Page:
The search for natural anxiety relief is a worldwide phenomenon. Fortunately, natural remedies for anxiety that have been in use for centuries are now backed by solid scientific research. Prescription drugs and expensive psychotherapies become unnecessary when you know which natural anxiety remedies work best.
Finding Herbs for Anxiety
Internet searches are simply going to be overwhelming. Dozens of herbs are available in hundreds of supplements that are marketed by thousands of websites and in countless retail nutrition stores. Sorting through all that information can be worthwhile only if you have the time and inclination to do so.
A better strategy is to check out the scientific research behind some of the already well-known herbs. This at least gives you an indication of how good they are beyond their use as traditional medicines.
Looking up original research is rewarding if you know how to use PubMed and can follow the scientific jargon in the abstracts that are free there. The nice thing about research on natural remedies for anxiety, though, is that it is often summarized in monographs by herb groups and companies that are serious about creating supplements based on medical evidence.
The following are examples of four of the top herbs for treating anxiety, stress, depression, and insomnia. I give you an overview of what to expect by searching the medical database (PubMed), plus a downloads of monographs that have been prepared for the educated public. Dig into them for much more detail when you have some time. They are fascinating guides to what you can expect from these herbs.
This is absolutely one of my favorites. I use it myself, with great results, and I enjoyed lecturing about it in my college classes. There is so much information on this herb that it could fill a book.
A cursory PubMed search on just the scientific name (Piper methysticum) yields a list of 197 research articles. The most pertinent references for its medicinal use are summarized in a monograph on kava that is available to the public. This herb has an extensive history in traditional medicine, which is reflected in this detailed monograph.
Kava (or ‘kava kava’) is so popular worldwide that you will easily find it in capsules, tinctures, and even as whole roots. In fact, on a vacation to Fiji a few years ago, I found that about half the stalls at the daily farmer’s market in the city of Suva were selling kava roots.
You can bet that I spent a few relaxing afternoons with some of the natives who invited me to their daily kava rituals!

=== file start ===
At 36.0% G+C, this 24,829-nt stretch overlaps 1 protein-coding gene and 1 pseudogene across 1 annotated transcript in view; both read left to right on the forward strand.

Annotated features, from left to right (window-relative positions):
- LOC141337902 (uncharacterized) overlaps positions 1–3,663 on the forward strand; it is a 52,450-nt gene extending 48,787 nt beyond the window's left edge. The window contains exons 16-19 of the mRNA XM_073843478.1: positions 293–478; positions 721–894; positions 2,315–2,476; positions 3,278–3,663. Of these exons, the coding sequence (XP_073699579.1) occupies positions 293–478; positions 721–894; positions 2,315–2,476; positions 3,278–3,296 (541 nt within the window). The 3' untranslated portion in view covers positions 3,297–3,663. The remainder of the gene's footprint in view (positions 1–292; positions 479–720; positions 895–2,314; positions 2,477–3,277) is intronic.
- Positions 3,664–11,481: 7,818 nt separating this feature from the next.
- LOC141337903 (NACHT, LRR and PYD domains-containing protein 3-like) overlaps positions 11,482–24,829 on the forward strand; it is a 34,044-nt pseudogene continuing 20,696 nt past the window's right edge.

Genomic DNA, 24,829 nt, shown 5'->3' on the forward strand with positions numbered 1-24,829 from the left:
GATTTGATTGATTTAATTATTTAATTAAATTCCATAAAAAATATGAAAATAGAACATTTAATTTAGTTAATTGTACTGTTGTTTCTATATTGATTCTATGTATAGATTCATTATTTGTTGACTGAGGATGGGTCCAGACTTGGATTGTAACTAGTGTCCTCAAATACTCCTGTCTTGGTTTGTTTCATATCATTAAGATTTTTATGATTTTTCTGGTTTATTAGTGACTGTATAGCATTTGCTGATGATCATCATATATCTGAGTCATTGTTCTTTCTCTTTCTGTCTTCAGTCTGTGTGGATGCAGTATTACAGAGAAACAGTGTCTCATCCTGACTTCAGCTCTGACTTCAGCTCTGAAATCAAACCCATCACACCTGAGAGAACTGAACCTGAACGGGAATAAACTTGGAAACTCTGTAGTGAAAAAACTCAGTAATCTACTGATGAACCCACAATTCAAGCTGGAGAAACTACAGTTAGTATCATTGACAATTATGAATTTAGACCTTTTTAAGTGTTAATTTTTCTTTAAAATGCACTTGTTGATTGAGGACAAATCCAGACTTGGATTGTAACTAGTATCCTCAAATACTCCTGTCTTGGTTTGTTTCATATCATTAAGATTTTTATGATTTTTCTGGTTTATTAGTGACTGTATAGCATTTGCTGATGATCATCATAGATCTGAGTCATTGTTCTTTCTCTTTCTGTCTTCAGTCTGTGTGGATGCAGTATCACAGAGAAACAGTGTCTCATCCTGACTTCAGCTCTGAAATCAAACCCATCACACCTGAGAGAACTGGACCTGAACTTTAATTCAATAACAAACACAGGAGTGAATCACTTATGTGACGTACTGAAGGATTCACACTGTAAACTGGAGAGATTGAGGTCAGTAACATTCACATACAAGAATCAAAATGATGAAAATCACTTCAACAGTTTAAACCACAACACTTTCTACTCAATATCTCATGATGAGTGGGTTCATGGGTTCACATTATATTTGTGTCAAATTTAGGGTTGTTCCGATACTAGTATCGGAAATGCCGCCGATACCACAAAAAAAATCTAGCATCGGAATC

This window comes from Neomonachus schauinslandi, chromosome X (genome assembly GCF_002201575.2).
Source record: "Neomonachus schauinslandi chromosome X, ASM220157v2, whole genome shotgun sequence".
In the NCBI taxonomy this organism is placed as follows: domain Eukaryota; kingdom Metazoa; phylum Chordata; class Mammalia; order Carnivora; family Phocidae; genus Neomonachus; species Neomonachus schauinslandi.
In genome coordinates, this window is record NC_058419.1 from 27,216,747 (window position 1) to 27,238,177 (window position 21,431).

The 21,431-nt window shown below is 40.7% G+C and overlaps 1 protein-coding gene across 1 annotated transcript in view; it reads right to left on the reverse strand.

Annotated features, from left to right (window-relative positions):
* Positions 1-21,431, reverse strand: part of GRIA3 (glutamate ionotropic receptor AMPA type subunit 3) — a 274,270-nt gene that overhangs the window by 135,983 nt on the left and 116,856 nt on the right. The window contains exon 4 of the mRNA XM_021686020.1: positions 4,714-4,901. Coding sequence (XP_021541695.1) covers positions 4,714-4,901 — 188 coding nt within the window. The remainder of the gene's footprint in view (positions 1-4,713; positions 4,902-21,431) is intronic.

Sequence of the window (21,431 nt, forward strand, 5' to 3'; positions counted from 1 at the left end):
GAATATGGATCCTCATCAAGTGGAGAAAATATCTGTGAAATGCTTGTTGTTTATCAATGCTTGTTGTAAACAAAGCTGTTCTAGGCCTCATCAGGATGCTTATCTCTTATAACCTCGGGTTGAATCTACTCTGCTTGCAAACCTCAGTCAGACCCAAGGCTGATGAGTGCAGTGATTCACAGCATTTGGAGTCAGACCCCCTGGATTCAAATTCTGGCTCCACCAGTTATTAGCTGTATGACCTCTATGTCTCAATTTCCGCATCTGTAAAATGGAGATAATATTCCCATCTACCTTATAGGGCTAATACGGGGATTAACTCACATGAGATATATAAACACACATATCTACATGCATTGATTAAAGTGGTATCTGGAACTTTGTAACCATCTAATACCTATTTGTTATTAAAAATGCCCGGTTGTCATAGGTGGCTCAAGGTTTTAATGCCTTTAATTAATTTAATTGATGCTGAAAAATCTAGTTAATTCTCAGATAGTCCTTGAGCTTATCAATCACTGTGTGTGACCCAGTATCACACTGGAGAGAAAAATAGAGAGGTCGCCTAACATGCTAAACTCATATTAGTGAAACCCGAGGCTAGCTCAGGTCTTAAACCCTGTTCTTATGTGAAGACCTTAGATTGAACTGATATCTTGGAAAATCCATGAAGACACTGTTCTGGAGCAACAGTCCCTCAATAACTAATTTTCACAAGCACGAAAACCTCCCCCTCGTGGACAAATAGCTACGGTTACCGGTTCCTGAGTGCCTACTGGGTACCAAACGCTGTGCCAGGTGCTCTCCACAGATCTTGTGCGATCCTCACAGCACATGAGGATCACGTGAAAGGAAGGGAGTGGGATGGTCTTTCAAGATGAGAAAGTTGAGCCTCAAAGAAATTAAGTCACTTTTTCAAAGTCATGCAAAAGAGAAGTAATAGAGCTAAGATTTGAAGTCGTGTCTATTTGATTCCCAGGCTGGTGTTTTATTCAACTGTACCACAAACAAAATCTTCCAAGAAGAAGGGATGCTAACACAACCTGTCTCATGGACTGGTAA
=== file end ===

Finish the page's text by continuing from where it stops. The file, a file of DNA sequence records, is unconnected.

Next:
St. John’s Wort
This herb is famous among those in the know as a wonderful treatment for mild anxiety. In fact, it has attracted a huge amount of attention from the research community. A PubMed search on the scientific name (Hypericum perforatum) shows 984 published articles on this herb.
Here is a silly note. A few years ago some dufus in mainstream medicine conducted a study where the final result showed St. John’s wort to be useless against severe depression. All he had to do was consult any herbal medicine book to see that the study was doomed at the outset. The key is using St. John’s wort for mild depression, where it has been used successfully for generations.
This herb seems to be what the medicos call an SSRI (i.e., ‘selective serotonin reuptake inhibitor’), which is how some prescription antidepressants work. More recently studies have documented its use in treating anxiety.
Of course, the herb folks have put together a nice monograph on St. John’s wort for the public. Again, it is fascinating and worthwhile reading for you when you get a chance.
This herb also has a long history in traditional medicine. However, it has only relatively recently attracted attention from research science. PubMed lists 89 references in a search on its scientific name (Passiflora incarnata). Fortunately, herbalists have taken the best of these and put together a monograph on passion flower for public use.
Even a quick glance at that monograph shows how important passion flower is as one of the top herbs for anxiety. Fortunately, it is also easy to find. It is no wonder that this herb is a popular ingredient in the best natural anxiety remedies.
Albizia julibrissin (sometimes spelled ‘Albizzia’), or silk tree, is one of the most beautiful trees that I enjoyed as I was growing up in northern California. When I started studying plant biochemistry I found out that this native of southeastern Asia has a rich history in eastern herbal medicine. Modern research on this herb has not yet caught up with its importance for treating stress and depression. However, early indications are that certain of its phytochemicals have effects on GABA receptors, which influence areas in brains that regulate excitability. Sounds interesting, doesn’t it?
I have dug into the research on albizia to see how it matches up with its traditional medicinal use. Since no monograph is available on it yet, I simply put the list of pertinent articles into a file that you can examine for yourself. Be forewarned that this is super geeky, since it lists primary scientific references and abstracts.
Nevertheless, this file on albizia research gives you at least a preliminary idea of what researchers have been finding out about this herb. My comment is: so far, so good.
By the way, the first time I became aware of this herb is when I bought a retail nutrition store and found it on the shelf. I had to scurry to educate myself on it because so many of my customers wanted to know about herbs for anxiety. Those who used it were quite pleased with how well it worked.
All the best in natural health,
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